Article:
It’s been decades since Russian pilgrims slept in Jerusalem’s Russian Compound. That hiatus is about to end.
Sergei’s Courtyard, a former luxury hostel and outbuildings built in the late 19th century by Russia’s Imperial Orthodox Palestine Society to serve Russian pilgrims traveling to the holy land, will be ceremoniously unveiled on July 18, following several years of significant renovation and restoration.
The newly refurbished space is a nine-acre complex of verdant gardens with two Renaissance-styled towers (that now house public bathrooms) and surrounded by a square of two-story stone buildings. That now includes a 22-room hotel, which will open next month — to all, not just Russian pilgrims. Also planned is a library and museum detailing the entire compound’s rich history.
“It’s a five-star hostel,” said Boris Lemper, the Russia-born Israeli attorney who has been working with the Imperial Orthodox Palestine Society for several years on the project. “The Russian pilgrims will want to come here. They can walk in the footsteps of their ancestors.”
The courtyard and hostel were named for Grand Duke Sergei Alexandrovich, brother to Czar Alexander III and president of the Orthodox Palestine Society, considered a scholarly organization.
With buildings made from hewn stone shipped from Russia, the structures in Sergei’s Courtyard were known at the time as the most marvelous buildings in the city.
They were constructed as part of the 17-acre Russian Compound, a complex next to Jerusalem’s City Hall that included a church, consulate, hospital and hostels.
The construction for the Russian Compound was a massive undertaking at the time, with building materials and furniture shipped from Russia. The buildings were constructed in Renaissance style, with massive wooden doors, paned windows and high ceilings. Most of the structures included inner courtyards with stables, chicken coops, water wells and laundries.
The heart of the Russian Compound was the Sergei Courtyard, an urban gem housing exclusive lodgings for rich pilgrims, royalty and dignitaries.
With the outbreak of the Russian Revolution in 1917, the compound’s priests and staff were expelled and the Turkish soldiers of the Ottoman Empire occupied the compound.
Russian pilgrims stopped arriving in Israel and there was no money to maintain the area. It was later rented to the British authorities, who used it as a center of government administration, turning one of the hostels into a central prison.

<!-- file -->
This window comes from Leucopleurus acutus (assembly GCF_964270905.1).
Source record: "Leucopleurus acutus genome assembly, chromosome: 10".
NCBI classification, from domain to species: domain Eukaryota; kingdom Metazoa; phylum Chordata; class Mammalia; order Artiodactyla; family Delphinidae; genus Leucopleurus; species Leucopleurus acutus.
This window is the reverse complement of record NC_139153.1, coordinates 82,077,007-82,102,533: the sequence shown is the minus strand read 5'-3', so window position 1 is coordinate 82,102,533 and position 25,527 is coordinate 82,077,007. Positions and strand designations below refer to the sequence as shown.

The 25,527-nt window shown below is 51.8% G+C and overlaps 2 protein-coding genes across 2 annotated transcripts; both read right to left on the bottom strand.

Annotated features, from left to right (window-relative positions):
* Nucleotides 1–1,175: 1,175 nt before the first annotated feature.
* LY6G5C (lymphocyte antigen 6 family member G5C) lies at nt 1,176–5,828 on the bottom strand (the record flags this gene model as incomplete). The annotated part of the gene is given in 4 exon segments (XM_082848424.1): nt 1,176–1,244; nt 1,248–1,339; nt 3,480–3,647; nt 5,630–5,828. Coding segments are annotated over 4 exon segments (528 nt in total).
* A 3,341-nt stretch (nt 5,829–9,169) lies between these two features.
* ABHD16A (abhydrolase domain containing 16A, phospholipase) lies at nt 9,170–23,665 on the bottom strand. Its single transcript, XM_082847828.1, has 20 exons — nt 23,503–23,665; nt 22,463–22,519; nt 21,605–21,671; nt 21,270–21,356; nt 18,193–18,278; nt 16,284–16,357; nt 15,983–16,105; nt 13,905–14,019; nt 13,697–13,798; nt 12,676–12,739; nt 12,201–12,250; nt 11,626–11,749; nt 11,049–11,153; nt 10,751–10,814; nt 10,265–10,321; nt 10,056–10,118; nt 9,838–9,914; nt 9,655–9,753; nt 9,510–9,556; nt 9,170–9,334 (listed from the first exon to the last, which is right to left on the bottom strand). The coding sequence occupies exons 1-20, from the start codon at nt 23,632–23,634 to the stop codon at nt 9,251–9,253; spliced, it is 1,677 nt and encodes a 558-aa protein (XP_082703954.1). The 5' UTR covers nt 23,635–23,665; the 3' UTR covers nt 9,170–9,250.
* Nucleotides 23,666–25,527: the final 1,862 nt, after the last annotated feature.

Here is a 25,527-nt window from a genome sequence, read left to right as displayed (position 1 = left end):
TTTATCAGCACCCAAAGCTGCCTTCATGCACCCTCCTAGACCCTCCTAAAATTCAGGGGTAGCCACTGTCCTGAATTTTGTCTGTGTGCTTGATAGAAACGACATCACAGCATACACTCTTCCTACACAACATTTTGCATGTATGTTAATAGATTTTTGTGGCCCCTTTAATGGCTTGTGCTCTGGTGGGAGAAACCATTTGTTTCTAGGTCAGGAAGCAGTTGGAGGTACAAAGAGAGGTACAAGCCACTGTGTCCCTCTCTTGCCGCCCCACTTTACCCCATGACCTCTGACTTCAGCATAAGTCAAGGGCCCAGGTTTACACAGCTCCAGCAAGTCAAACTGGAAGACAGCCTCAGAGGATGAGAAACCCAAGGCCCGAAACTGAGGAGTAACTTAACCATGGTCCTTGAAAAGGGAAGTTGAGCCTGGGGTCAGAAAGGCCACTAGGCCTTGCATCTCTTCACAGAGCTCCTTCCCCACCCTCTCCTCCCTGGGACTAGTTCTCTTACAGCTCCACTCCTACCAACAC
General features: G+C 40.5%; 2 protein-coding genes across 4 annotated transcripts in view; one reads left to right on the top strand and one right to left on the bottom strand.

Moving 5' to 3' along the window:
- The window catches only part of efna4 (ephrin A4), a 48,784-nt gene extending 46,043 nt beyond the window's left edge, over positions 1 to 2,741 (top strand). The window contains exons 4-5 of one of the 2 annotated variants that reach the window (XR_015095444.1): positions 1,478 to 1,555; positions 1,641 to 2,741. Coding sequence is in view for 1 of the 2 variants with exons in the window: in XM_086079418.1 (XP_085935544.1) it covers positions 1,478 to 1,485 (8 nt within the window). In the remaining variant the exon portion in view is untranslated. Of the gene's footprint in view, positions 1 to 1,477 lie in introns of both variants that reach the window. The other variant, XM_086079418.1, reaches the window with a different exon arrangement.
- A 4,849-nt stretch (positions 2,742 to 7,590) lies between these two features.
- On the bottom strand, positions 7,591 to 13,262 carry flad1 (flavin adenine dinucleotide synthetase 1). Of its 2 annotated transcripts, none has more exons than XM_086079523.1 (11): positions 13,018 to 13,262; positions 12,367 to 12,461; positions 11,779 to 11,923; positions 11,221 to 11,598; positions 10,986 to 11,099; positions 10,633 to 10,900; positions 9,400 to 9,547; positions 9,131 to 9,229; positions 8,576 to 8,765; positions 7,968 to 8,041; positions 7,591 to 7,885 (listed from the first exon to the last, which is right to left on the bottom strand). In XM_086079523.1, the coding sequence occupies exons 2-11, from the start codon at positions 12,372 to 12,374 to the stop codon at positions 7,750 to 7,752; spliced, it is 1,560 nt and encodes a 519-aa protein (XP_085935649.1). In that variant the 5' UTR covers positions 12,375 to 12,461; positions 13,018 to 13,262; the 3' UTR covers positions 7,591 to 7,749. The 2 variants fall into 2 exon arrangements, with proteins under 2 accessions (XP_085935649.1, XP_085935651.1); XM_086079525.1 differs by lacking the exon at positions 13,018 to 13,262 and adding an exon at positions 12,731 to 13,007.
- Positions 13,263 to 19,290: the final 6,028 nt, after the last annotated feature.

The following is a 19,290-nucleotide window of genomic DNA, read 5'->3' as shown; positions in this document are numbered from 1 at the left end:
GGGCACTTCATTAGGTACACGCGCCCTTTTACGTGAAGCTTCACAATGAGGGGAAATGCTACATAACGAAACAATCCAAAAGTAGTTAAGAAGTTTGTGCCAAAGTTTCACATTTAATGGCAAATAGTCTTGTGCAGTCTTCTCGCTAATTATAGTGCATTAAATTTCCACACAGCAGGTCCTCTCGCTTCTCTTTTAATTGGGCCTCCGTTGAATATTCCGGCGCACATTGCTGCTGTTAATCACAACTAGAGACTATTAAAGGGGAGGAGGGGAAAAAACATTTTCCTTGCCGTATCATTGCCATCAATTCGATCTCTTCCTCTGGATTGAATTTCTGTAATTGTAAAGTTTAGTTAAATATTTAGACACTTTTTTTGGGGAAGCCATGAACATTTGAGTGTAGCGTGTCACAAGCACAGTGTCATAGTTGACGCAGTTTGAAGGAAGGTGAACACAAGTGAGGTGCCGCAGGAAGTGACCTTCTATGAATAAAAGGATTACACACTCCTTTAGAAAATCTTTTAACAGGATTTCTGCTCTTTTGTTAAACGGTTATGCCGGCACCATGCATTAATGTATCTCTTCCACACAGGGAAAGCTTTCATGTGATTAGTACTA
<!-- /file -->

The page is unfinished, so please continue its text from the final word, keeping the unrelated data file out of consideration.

The Israeli government purchased the compound land in the 1960s, and it eventually became known as a center of Jerusalem nightlife, with popular bars and restaurants named Sergei and Glasnost, and frequented by the city’s students and younger residents.
Sergei’s Courtyard was used for years as a rundown office site of the Agriculture Ministry; Moshe Dayan reportedly had his offices there during a brief stint as the agriculture minister. The Society for the Protection of Nature in Israel and Parks and Nature Authority had their Jerusalem offices in Sergei’s Courtyard until 2012 and held gatherings and environmental programs around the gardens and fishponds.
In 2008, then prime minister Ehud Olmert decided to offer Sergei’s Courtyard as “reconciliation gift” to Russia.The two countries had clashed over Moscow’s interest in selling weapons to Syria and Iran, and its lack of interest in increased international sanctions against Iran. The move, however, was sharply protested by some in the Israeli government, who didn’t like the idea of giving up parts of Jerusalem for geopolitical reasons.
“I am not expecting the Russians to change their policies on account of the Sergei Courtyard,” said Michael Eitan, a Likud member, to the Los Angeles Times, in an October 2008 article.
It was around that time that Lemper began representing the Orthodox Palestine Society in Israel.
“They wanted to figure out what were the rights of the Russian government in Israel,” said Lemper. “It was a huge mess, and they wanted to restore what they’d had.”
The Legal Forum for the Land of Israel, a right-wing civil rights group that also struggled against Israel’s 2005 disengagement in Gaza, petitioned the High Court of Justice against the title transfer of Sergei’s Courtyard back to Russia. But the High Court ruled the government had the right to decide on the move.
It took another few years for the property transfer to go through, and for Russian President “Putin to get stronger,” said Lemper. “He started looking for other Russian properties around the world, and at the time, Russia and Israel were getting along well.”
The site has been carefully restored, down to the large, sashed windows of the two-story buildings surrounding the courtyard, and the dining room, a grand space replete with crystal chandeliers and muraled ceilings featuring Jesus and his disciples.
The 22-room hotel, which is slated to open in August, harkens to the style of the original hostel, with flocked wallpaper and heavy wooden furniture, the walls decorated with scenes of Russia.
“They wanted it be what it had been, going back to its roots,” said Lemper. “It looks like the old days, and that’s good, because it’s super important to the Kremlin.”
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